Cognitive neuroscience: the basics
What is cognitive neuroscience? As my professor once said, it is the overlapping science of the ‘dry and the wet’ part of the brain: where dry stands for the cognitive part, or the study of the mind, emotions, and senses, and where wet stands for the slippery organ consisting of different lobes that is called the brain.
This combination of different scientific disciplines tries to explain the connection between neural activities in the brain and mental processes, in order to find answers to the questions of how neural circuits in the brain affect cognition.
Cognitive neuroscience: the basics
This blog series addresses the interplay between the brain, behavior, and emotions, in the field of cognitive neuroscience. This blog post addresses the first subject: the brain.
Functional specialization: Phineas Gage
The frontal lobes are engaged in almost all aspects of human cognitive function. However, what happens when you damage a part of the frontal lobe? You may have heard the story of Phineas Gage, who got an iron bar shot into his skull and frontal brain.
He survived this accident, but did not recover as the ‘old Phineas.’ Although he was still able to work, as his intellect and memory were intact, he became repulsive in his behavior.
According to Harlow, who treated Gage, he became impatient, irreverent, and gross. He became very rude and started drinking too much. His consciousness was impaired; he did not know that his behavior was socially impulsive.
The case of Phineas Gage is often seen as the start of the modern cognitive neuroscience, as it shows that different parts of the brain do different things, and that damage to a specific part of the brain can result in specific impairments. This key principle is called functional specialization.
The damaged part of Phineas’ brain was in the orbitofrontal cortex, which gives context to our emotional drives. As a result, he no longer got the bad feeling you get when you do something bad or unwanted, which helps to explain the change in his behavior.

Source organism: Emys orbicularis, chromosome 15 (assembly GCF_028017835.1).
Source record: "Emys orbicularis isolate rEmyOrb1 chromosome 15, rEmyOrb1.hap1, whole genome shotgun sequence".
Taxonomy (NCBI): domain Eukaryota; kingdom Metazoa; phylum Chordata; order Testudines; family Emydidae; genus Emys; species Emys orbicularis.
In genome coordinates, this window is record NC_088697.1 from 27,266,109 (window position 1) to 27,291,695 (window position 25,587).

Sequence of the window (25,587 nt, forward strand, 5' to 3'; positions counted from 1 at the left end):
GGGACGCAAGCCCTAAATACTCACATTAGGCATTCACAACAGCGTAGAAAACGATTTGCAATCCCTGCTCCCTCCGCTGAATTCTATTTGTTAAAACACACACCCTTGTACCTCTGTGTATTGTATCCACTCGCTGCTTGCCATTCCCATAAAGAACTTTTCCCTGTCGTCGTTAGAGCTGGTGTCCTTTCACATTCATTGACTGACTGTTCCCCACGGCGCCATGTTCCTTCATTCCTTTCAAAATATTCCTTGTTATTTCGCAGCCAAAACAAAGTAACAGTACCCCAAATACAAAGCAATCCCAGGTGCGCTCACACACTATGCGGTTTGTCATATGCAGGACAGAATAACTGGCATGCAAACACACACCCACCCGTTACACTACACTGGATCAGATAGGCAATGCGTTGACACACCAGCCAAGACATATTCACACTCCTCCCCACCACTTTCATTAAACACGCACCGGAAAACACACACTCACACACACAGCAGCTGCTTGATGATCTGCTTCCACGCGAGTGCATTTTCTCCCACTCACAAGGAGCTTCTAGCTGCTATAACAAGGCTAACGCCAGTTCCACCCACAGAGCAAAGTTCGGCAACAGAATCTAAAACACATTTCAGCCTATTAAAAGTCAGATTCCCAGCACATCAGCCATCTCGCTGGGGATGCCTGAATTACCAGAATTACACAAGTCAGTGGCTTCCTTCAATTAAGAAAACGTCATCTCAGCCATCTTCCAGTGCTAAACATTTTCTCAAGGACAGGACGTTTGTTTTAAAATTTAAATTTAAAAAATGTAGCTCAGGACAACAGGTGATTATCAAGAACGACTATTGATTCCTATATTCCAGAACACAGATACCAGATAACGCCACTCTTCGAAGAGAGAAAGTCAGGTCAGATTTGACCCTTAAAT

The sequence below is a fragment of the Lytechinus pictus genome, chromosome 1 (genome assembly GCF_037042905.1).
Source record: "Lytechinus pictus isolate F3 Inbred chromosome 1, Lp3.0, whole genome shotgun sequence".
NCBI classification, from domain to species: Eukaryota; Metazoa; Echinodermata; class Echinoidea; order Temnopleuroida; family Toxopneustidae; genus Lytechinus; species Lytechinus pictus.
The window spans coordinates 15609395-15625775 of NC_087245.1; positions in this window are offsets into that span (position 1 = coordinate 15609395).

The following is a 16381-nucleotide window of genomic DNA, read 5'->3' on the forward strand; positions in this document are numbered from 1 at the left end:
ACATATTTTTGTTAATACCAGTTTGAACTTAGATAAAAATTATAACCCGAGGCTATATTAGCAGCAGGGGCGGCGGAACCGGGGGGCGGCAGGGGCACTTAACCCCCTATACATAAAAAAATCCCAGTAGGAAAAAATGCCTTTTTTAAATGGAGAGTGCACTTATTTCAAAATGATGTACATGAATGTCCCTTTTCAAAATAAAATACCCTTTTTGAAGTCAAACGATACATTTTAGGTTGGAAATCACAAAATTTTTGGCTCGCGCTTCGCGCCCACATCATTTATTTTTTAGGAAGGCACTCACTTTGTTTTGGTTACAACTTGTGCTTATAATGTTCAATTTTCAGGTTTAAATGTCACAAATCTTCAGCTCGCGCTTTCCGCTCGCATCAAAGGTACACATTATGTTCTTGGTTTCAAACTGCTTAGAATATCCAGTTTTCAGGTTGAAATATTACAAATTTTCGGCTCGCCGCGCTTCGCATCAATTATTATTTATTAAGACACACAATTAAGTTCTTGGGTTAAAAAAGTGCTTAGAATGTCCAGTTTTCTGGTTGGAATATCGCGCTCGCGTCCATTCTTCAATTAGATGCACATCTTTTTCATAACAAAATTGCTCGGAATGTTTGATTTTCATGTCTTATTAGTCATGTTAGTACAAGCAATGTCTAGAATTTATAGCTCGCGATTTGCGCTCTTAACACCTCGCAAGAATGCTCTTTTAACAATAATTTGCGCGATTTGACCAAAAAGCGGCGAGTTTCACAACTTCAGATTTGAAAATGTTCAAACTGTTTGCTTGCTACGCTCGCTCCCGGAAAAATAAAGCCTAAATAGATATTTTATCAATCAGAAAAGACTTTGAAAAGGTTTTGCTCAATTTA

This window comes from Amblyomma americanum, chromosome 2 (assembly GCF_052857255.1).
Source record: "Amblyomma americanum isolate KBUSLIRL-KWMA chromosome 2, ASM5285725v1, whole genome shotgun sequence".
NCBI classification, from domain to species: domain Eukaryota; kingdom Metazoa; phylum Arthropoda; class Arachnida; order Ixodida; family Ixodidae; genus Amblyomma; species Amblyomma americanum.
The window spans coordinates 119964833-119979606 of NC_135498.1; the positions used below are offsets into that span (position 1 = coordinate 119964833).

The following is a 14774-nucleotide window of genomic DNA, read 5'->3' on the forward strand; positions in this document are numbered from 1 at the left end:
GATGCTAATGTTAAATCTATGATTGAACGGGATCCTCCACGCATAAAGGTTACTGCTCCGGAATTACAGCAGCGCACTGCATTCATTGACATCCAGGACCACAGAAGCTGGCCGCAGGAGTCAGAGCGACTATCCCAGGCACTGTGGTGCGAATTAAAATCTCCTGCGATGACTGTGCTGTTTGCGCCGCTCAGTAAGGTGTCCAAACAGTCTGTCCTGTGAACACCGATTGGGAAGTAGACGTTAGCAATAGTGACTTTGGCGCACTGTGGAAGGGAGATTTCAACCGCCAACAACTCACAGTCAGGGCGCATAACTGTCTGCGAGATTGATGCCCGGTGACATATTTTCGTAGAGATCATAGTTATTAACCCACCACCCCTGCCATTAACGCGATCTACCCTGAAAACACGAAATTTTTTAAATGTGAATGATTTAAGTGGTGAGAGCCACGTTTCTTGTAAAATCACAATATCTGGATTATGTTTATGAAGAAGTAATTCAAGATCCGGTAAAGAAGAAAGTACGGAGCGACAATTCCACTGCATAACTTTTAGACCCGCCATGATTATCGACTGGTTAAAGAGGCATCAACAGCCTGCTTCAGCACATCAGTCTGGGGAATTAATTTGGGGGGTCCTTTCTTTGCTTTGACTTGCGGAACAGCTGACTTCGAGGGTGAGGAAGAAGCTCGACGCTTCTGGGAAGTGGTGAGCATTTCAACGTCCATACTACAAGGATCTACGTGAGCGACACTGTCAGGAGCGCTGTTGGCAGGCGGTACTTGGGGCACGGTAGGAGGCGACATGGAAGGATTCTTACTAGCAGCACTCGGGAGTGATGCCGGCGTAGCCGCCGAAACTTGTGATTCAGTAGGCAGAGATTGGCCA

Let’s dig deeper into the brain itself, more specifically: the triune brain. As proposed by the neuroscientist MacLean, our brain consists of three layers. The eldest part, the reptilian brain, is responsible for our instincts. It basically keeps us alive. The second layer is the mammalian brain, a limbic system that senses danger, makes us have emotions, and makes sure we go looking for food.
The final layer is what makes us human – the neocortex, or neomammalian brain. It contains our cognitive, linguistic, motor, sensory, and social abilities.
The key principle is that these layers are hierarchical. This is a good thing, because this is the reason why we are not conscious of most of the things the brain is doing. Could you imagine having to think about taking a breath or beating your heart? Gladly, we don’t have to!
The lower centers, the brain stem and limbic systems, are doing many things underneath your consciousness. Again, the main goal is to keep you alive. Your cortex is solely notified when you need to take action.
How to measure brain activities
The brain is activated when we are engaged in solving a task, thinking, speaking, etc. Brain evidence can help resolve issues that psychologists have wrestled with for a long time. How can we measure brain activities? Unfortunately, no device is yet able to record both spatial and temporal resolution at the same time.
If you would like to measure where in the brain something is happening, fMRI and PET systems show high spatial resolution. These systems show increases or decreases in the BOLD (blood oxygenation level) signals, indicating that the brain is more active in some regions than others.
If you would rather know when something is happening in the brain, you could consider using EEG or MEG. For example, EEG uses electrodes to detect brain waves, indicating direct activity of the brain. Which method you use is dependent on the type of research you perform.
Researchers typically combine brain and behavioral observations. They can present visual images on a screen and have the subject read aloud, while looking at their brain activity. For example, in neuromarketing research, the subject could be watching an ad or commercial while their brain activity is measured. This will give marketers insights into the effectiveness of their commercial.
Studying the brain activities of an injured brain, like this blog post about hemineglect, tells us more about the brain and how dysfunctionalities influence behaviors.
The emotional brain
The frontal lobes of the brain are engaged in almost all aspects of human cognitive function. Our emotions are strongly coupled with the brain systems underlying human cognitive functions.
What brain areas are involved in emotions, and how do we measure them? You can read all about it in the next blog post. Or learn more about how emotions are made in this previous blog post.
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Baars, B. J., & Gage, N. M. (2010). Cognition, brain, and consciousness: Introduction to cognitive neuroscience. Burlington, MA: Academic Press/Elsevier.